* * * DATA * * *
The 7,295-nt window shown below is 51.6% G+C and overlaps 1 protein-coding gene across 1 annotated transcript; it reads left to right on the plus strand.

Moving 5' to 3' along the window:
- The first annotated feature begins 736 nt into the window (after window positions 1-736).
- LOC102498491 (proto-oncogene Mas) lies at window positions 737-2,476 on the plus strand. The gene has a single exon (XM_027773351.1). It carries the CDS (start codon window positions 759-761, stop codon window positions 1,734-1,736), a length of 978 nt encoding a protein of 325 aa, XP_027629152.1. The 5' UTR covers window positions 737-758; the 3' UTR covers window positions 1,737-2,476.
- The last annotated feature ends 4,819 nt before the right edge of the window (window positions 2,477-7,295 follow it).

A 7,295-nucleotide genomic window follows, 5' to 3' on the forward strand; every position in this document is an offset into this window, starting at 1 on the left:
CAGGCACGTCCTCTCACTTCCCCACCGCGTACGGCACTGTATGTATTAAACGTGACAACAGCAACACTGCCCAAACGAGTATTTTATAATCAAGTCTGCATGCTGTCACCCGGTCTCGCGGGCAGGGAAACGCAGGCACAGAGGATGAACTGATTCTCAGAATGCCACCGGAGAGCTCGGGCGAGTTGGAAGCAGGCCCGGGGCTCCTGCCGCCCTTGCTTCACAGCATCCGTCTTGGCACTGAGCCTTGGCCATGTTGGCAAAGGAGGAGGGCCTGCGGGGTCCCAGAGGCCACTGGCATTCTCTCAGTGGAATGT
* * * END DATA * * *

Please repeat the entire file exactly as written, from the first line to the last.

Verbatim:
The 7,295-nt window shown below is 51.6% G+C and overlaps 1 protein-coding gene across 1 annotated transcript; it reads left to right on the plus strand.

Moving 5' to 3' along the window:
- The first annotated feature begins 736 nt into the window (after window positions 1-736).
- LOC102498491 (proto-oncogene Mas) lies at window positions 737-2,476 on the plus strand. The gene has a single exon (XM_027773351.1). It carries the CDS (start codon window positions 759-761, stop codon window positions 1,734-1,736), a length of 978 nt encoding a protein of 325 aa, XP_027629152.1. The 5' UTR covers window positions 737-758; the 3' UTR covers window positions 1,737-2,476.
- The last annotated feature ends 4,819 nt before the right edge of the window (window positions 2,477-7,295 follow it).

A 7,295-nucleotide genomic window follows, 5' to 3' on the forward strand; every position in this document is an offset into this window, starting at 1 on the left:
CAGGCACGTCCTCTCACTTCCCCACCGCGTACGGCACTGTATGTATTAAACGTGACAACAGCAACACTGCCCAAACGAGTATTTTATAATCAAGTCTGCATGCTGTCACCCGGTCTCGCGGGCAGGGAAACGCAGGCACAGAGGATGAACTGATTCTCAGAATGCCACCGGAGAGCTCGGGCGAGTTGGAAGCAGGCCCGGGGCTCCTGCCGCCCTTGCTTCACAGCATCCGTCTTGGCACTGAGCCTTGGCCATGTTGGCAAAGGAGGAGGGCCTGCGGGGTCCCAGAGGCCACTGGCATTCTCTCAGTGGAATGT